Coeliac disease linked to bacterial exposure, new study suggests

dictonary definition of gluten
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Bacterial exposure has been identified as a potential environmental risk factor in developing coeliac disease, a hereditary autoimmune-like condition that affects around 1 in 100 people in the UK and Europe.  

Although environmental factors are known to trigger coeliac disease in those with the genetic predisposition, exactly how that works has remained unclear until now.

What is coeliac disease? 

Coeliac disease is caused by an abnormal reaction of the immune system to gluten, a protein which occurs naturally in grains such as wheat, rye, barley and oats. Gluten is typically found in bread, pastries and cakes.  

Immune system cells, known as T cells, regard gluten as a foreign substance and initiate action against it. This action leads to an inflammatory response in the small intestine causing a wide range of symptoms including diarrhoea, bloating and malabsorption of nutrients, to name a few. 

People who have coeliac disease must follow a lifelong gluten-free diet, as even small amounts of gluten can cause severe health problems. If left untreated, it can cause serious issues including malnutrition, osteoporosis, depression and unexplained infertility, and there is a small increased risk of certain forms of cancer, such as lymphoma of the small bowel. 

The results of the study 

Scientists from the Monash Biomedicine Discovery Institute (BDI) and ARC Centre of Excellence in Advanced Molecular Imaging, have now provided a molecular foundation for microbial exposure as a potential environmental factor in the development of coeliac disease.  

Co-Lead researcher Dr Hugh Reid, from Monash University, Australia, explained the team showed – at the molecular level – how receptors isolated from immune T cells from coeliac disease patients can recognise protein fragments from certain bacteria that mimic those fragments from gluten. Exposure to such bacterial proteins may be involved in the generation of aberrant recognition of gluten by these same T cells when susceptible individuals eat cereals containing gluten.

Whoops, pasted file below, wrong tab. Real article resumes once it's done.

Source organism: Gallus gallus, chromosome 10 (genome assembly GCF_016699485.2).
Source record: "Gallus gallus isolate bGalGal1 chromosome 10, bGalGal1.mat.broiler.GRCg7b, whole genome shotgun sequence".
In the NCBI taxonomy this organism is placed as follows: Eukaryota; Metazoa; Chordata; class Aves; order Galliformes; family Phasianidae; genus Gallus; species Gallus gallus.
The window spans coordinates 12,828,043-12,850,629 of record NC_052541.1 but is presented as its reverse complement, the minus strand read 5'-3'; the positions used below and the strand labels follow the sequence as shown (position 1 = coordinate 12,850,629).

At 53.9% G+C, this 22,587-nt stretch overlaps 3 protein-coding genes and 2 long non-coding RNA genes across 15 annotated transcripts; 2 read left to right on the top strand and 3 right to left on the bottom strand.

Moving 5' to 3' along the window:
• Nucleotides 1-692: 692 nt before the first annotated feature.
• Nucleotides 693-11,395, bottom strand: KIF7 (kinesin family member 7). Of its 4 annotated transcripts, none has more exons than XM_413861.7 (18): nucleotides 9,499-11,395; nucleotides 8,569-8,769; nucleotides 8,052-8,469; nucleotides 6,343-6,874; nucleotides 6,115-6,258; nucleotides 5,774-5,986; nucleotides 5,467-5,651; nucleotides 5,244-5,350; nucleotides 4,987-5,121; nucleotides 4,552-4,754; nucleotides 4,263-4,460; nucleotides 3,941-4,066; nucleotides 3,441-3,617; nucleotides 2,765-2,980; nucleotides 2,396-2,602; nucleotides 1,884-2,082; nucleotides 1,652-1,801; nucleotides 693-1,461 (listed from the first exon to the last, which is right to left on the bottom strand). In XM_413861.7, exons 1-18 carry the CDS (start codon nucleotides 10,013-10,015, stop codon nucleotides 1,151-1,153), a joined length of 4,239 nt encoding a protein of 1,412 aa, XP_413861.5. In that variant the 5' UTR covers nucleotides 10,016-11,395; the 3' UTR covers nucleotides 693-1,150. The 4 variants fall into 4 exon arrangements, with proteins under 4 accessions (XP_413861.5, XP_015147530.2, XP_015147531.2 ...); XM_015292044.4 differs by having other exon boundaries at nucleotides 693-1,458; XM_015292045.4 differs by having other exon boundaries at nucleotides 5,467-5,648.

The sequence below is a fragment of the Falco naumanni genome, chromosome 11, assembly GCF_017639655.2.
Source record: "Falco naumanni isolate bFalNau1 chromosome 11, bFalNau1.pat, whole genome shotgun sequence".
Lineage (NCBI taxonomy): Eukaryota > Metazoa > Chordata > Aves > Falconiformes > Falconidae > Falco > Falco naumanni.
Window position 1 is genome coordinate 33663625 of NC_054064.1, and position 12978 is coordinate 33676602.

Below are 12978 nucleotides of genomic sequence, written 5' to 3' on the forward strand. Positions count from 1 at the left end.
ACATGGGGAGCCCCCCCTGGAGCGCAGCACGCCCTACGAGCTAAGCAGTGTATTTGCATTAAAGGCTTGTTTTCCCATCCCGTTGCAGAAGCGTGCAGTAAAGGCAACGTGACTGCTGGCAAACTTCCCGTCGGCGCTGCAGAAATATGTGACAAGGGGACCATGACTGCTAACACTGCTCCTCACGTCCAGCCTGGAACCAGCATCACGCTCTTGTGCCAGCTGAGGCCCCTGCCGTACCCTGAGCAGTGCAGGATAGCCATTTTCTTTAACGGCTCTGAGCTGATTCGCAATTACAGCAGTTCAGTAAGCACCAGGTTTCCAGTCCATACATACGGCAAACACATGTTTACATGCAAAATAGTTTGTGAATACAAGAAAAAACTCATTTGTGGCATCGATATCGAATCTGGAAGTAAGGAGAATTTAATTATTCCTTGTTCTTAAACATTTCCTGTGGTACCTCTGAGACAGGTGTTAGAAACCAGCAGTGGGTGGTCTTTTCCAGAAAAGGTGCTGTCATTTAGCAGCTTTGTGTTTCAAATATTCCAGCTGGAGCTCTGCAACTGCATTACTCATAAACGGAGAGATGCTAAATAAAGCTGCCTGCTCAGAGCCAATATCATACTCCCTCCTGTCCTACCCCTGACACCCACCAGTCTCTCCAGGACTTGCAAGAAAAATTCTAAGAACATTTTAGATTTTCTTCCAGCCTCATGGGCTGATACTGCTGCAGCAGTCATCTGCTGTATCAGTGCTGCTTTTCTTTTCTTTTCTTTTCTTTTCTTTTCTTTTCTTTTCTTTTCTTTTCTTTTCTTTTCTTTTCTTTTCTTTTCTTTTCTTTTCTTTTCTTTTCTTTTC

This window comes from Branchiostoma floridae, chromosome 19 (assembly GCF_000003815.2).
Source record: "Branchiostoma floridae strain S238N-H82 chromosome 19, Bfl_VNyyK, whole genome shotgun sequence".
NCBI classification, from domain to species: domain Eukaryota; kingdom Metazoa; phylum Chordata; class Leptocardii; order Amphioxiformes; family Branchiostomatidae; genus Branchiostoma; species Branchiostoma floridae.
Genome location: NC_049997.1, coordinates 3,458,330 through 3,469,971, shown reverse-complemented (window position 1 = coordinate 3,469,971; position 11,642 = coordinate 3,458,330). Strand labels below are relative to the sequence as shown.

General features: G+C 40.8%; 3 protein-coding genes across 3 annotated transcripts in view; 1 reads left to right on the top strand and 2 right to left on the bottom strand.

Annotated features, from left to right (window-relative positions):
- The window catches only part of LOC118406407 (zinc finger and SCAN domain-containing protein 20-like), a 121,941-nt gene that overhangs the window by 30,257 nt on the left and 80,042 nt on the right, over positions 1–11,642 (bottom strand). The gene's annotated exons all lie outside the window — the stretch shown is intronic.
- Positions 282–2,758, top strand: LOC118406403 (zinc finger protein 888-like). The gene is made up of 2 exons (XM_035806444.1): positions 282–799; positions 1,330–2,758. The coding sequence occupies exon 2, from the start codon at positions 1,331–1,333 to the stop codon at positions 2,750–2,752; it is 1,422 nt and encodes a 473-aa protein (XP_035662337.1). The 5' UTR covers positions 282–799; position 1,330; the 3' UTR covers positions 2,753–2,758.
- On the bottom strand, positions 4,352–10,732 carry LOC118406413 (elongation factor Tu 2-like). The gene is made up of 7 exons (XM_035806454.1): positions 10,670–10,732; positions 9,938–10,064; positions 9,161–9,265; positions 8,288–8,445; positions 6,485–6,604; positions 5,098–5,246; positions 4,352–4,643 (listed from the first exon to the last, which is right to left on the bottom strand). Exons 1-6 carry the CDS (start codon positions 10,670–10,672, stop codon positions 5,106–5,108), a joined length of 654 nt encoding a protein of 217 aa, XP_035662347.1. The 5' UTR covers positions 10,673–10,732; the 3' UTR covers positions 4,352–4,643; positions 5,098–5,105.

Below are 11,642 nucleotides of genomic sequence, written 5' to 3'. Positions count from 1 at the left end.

Reid said: “In coeliac disease, you get aberrant reactivity to gluten and we have provided a proof-of-principle that there’s a link between gluten proteins and proteins that are found in some bacteria. 

“That is, it’s possible that the immune system reacts to the bacterial proteins in a normal immune response and in so doing develops a reaction to gluten proteins because, to the immune system, they look indistinguishable – like a mimic.” 

Dr Reid hopes that the findings could eventually lead to diagnostic or therapeutic approaches to coeliac disease. 

The results of the study, done in collaboration with researchers at Leiden University Medical Centre and the Walter and Eliza Hall Institute of Medical Research, have been published in the journal of Nature Structural and Molecular Biology. 

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